What makes Felix even meaner than the other post about him?
A short story by Nanny Slave
I own two cats, a long haired brother and sister combo. Felix, the larger of the pair, is a gregarious and hungry cat, and Nala is dainty and skittish. They are indoor cats. I live in my grandmother’s old house, and one would assume there are no fleas here — this house has never been home to any pet that anyone can remember until now. Although my dear Felix tears his hair from his bottom, and fey little Nala pukes with abandon, I have never seen a flea to mar their silky white coats. And yet they scratch like fiends.
Therefore, I took it upon myself to invest in Advantage flea treatments, top-of-the-line parasite protection conveniently available from my veterinarian. It is said to protect cats from a variety of external parasites, including all types of fleas, ticks, and household mites.
“Great,” says I. “I didn’t even know I needed to be worrying about mites.”
I purchases two doses of the miraculous Advantage at fifteen dollars per tube. I did not care for this price, might I add, but for the safety and health of my cats, I splurge. Some people treat themselves to new shoes; I buy fancy cat medicine. What a life.
I requested that my good friend Paul visit my house that eve so that he could assist me with the application of the Advantage. I did not tell him the reason for my invitation, for he would not have come, had he known. Advantage is dispensed in a slim, pointy tube with a twist-off plastic top. The distribution process involves placing the tube spout against the animal’s skin between the shoulder blades and slightly squeezing the liquid onto the skin as you move up towards the head, against the growth of the animals’ hair.
Let me just add that Felix and Nala have very thick hair. Rarely do I see any skin through their long snowy fur, except of course on the butt of Felix, which is bald and very pink. I had my doubts as to whether I could apply Advantage directly to the animal skin, but I was assured by my veterinarian that as long as I went against the hair growth and applied the liquid as close to the skin as possible, the medicine would be successful. The shoulder blade location is key because it is supposedly unreachable by cat tongues.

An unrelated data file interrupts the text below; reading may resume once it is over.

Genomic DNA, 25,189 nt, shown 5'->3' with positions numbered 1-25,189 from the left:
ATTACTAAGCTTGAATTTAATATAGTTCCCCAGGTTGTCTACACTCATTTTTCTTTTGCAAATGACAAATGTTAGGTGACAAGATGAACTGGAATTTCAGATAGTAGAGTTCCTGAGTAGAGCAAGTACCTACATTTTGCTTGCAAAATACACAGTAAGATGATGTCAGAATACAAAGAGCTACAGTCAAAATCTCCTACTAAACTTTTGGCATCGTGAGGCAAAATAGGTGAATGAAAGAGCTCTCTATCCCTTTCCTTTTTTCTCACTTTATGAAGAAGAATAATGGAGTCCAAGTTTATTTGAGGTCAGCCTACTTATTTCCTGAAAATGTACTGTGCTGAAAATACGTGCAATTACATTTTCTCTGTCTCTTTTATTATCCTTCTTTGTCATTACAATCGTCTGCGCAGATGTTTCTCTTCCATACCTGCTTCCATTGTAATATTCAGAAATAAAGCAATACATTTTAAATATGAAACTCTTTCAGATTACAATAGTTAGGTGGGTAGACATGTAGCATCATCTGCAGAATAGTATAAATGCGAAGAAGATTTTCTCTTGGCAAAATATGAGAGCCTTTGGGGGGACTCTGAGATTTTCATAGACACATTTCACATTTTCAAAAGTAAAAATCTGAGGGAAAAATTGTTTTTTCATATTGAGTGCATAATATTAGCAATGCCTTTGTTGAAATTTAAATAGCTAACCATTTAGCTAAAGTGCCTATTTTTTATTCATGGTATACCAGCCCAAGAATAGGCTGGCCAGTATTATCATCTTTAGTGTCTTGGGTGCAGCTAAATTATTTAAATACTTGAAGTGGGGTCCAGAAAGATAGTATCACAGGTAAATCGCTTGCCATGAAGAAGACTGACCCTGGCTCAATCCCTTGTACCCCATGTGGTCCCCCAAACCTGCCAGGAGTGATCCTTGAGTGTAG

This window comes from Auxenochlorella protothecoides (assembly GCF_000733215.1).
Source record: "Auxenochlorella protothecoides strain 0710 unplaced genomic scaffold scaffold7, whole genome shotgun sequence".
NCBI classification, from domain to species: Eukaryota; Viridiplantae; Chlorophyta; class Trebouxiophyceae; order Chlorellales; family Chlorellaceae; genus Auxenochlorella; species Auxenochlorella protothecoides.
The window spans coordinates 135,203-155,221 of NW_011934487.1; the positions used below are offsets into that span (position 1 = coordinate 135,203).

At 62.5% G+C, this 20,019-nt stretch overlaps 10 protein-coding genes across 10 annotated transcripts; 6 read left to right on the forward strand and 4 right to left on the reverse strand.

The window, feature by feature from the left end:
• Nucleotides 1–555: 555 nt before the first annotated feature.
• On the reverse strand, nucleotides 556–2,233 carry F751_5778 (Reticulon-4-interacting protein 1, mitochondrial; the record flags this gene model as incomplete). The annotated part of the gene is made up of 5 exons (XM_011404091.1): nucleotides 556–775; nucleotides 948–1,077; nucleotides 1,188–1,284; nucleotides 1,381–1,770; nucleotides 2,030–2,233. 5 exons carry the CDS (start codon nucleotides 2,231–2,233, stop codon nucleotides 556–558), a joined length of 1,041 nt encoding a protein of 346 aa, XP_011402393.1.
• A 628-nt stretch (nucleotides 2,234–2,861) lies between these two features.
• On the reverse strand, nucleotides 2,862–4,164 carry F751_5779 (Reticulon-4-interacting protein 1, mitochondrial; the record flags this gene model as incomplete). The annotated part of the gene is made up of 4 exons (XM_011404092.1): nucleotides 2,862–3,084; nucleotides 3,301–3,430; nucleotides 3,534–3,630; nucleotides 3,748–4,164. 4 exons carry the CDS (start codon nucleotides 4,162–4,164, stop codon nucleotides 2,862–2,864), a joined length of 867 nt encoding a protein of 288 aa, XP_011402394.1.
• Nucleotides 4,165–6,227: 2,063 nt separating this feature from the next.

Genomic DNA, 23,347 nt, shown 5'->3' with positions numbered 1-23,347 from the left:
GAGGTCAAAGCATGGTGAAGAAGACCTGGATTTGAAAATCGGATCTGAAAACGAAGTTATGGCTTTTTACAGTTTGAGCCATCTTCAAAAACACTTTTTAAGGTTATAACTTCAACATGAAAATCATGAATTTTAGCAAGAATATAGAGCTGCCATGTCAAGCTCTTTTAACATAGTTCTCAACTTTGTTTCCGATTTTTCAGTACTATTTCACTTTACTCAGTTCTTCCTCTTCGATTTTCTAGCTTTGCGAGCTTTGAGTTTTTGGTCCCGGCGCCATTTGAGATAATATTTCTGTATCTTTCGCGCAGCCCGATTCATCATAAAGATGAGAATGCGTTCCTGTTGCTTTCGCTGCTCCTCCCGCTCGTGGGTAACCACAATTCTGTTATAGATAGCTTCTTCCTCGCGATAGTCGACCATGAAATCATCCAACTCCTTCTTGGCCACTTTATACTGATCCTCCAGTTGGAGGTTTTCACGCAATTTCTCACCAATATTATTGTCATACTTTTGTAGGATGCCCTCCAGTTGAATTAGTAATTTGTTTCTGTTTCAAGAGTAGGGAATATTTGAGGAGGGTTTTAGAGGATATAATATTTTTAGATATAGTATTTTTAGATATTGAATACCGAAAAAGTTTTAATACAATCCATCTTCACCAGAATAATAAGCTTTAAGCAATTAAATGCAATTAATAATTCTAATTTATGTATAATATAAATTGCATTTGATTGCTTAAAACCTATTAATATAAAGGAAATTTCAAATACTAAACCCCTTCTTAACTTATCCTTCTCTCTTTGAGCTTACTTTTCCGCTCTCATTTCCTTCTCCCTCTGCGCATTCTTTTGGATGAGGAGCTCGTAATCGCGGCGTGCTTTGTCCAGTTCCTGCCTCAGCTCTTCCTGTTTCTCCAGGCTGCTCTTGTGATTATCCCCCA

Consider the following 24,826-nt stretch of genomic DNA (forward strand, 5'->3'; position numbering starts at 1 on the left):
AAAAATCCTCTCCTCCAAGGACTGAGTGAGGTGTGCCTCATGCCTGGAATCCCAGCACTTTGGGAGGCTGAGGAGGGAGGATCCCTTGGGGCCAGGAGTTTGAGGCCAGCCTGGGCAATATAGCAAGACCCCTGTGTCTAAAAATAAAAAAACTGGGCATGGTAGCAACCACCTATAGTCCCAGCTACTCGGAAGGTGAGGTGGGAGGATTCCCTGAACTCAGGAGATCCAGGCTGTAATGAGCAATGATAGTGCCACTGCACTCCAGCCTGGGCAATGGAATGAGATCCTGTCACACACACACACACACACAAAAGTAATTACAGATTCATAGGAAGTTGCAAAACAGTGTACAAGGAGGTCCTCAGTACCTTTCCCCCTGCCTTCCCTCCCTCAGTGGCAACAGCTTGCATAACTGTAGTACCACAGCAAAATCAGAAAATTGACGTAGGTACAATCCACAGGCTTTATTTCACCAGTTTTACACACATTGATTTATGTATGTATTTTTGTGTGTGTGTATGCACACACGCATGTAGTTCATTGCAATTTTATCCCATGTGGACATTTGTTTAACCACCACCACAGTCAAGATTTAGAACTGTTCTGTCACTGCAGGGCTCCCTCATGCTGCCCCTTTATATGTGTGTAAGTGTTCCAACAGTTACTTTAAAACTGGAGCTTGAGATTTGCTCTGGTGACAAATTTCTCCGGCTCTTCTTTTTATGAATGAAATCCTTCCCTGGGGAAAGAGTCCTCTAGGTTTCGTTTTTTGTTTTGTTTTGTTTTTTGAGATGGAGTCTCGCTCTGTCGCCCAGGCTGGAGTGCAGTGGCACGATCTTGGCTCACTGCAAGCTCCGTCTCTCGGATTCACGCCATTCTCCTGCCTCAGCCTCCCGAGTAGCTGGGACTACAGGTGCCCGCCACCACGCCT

The digestion of Advantage, while not dangerous to a cat’s well-being, is unpleasant and to be avoided. I asked my vet if I could eat it, and she gave me a very strange look.
Once Paul had arrived, been informed of the impending task, and paid five bucks to stay, we discussed which cat would be most cooperative. The obvious answer was Felix; therefore, we thought to do Nala first, so that she would not be alerted to the treatment and disappear. We discussed which methods of capture and procedures of application would be most effective for each cat. Nala would take a quick grab and firm, precise tube positioning and squeezing; Felix could be lulled into a stupor with languorous petting.
During this conversation, we referred to the two as “She” and “He” because my cats get angry if you say their names repetitively. I rose from the couch to pluck the tubules from my pocket, and Nala promptly tore off into her bedroom. She wedged herself under the bed in the farthest corner and laughed at me when I looked under the edge.
So I told Paul we would do Felix first, and to get started with the languorous petting. This took about ten minutes and several handfuls of hair. Paul lifted Felix onto his lap, groaning at the surprisingly solid weight that only a sixteen-pound long-haired cat can have. Felix lobbed his big old head onto Paul’s knee and purred.
We began searching for the shoulder blades. These were difficult to discern through the lumps of over-fed kitty flesh, but we finally identified the location. I squeezed the Advantage tube. Nothing came out. I found that it was not a simple twist-off cap; one had to twist off part of the cap and use it to stab through a small hole in the top of the tube.